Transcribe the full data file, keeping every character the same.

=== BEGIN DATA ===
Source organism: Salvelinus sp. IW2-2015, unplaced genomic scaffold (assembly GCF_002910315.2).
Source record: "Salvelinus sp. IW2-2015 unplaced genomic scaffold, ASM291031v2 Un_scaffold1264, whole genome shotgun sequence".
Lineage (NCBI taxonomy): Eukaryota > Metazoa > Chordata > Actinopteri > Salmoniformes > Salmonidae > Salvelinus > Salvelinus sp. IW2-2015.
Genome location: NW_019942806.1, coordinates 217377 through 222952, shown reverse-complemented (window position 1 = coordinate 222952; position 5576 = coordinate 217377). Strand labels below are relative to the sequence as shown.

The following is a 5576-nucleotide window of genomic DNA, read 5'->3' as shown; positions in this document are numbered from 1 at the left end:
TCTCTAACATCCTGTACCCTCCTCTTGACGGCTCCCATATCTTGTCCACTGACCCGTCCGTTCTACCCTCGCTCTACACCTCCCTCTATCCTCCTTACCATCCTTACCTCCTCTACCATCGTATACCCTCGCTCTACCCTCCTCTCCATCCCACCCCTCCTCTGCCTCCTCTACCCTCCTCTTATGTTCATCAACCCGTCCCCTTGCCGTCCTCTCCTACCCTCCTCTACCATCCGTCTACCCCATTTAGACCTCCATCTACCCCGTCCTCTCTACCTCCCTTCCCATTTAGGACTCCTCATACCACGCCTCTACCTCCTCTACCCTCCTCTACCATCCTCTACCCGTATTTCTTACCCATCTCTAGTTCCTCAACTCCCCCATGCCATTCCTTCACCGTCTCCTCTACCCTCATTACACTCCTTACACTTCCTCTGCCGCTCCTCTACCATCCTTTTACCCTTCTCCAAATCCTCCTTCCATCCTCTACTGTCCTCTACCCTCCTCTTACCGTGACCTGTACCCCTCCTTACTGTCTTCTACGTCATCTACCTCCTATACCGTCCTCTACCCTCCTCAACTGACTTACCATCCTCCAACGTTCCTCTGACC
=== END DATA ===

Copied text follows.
Source organism: Salvelinus sp. IW2-2015, unplaced genomic scaffold (assembly GCF_002910315.2).
Source record: "Salvelinus sp. IW2-2015 unplaced genomic scaffold, ASM291031v2 Un_scaffold1264, whole genome shotgun sequence".
Lineage (NCBI taxonomy): Eukaryota > Metazoa > Chordata > Actinopteri > Salmoniformes > Salmonidae > Salvelinus > Salvelinus sp. IW2-2015.
Genome location: NW_019942806.1, coordinates 217377 through 222952, shown reverse-complemented (window position 1 = coordinate 222952; position 5576 = coordinate 217377). Strand labels below are relative to the sequence as shown.

The following is a 5576-nucleotide window of genomic DNA, read 5'->3' as shown; positions in this document are numbered from 1 at the left end:
TCTCTAACATCCTGTACCCTCCTCTTGACGGCTCCCATATCTTGTCCACTGACCCGTCCGTTCTACCCTCGCTCTACACCTCCCTCTATCCTCCTTACCATCCTTACCTCCTCTACCATCGTATACCCTCGCTCTACCCTCCTCTCCATCCCACCCCTCCTCTGCCTCCTCTACCCTCCTCTTATGTTCATCAACCCGTCCCCTTGCCGTCCTCTCCTACCCTCCTCTACCATCCGTCTACCCCATTTAGACCTCCATCTACCCCGTCCTCTCTACCTCCCTTCCCATTTAGGACTCCTCATACCACGCCTCTACCTCCTCTACCCTCCTCTACCATCCTCTACCCGTATTTCTTACCCATCTCTAGTTCCTCAACTCCCCCATGCCATTCCTTCACCGTCTCCTCTACCCTCATTACACTCCTTACACTTCCTCTGCCGCTCCTCTACCATCCTTTTACCCTTCTCCAAATCCTCCTTCCATCCTCTACTGTCCTCTACCCTCCTCTTACCGTGACCTGTACCCCTCCTTACTGTCTTCTACGTCATCTACCTCCTATACCGTCCTCTACCCTCCTCAACTGACTTACCATCCTCCAACGTTCCTCTGACC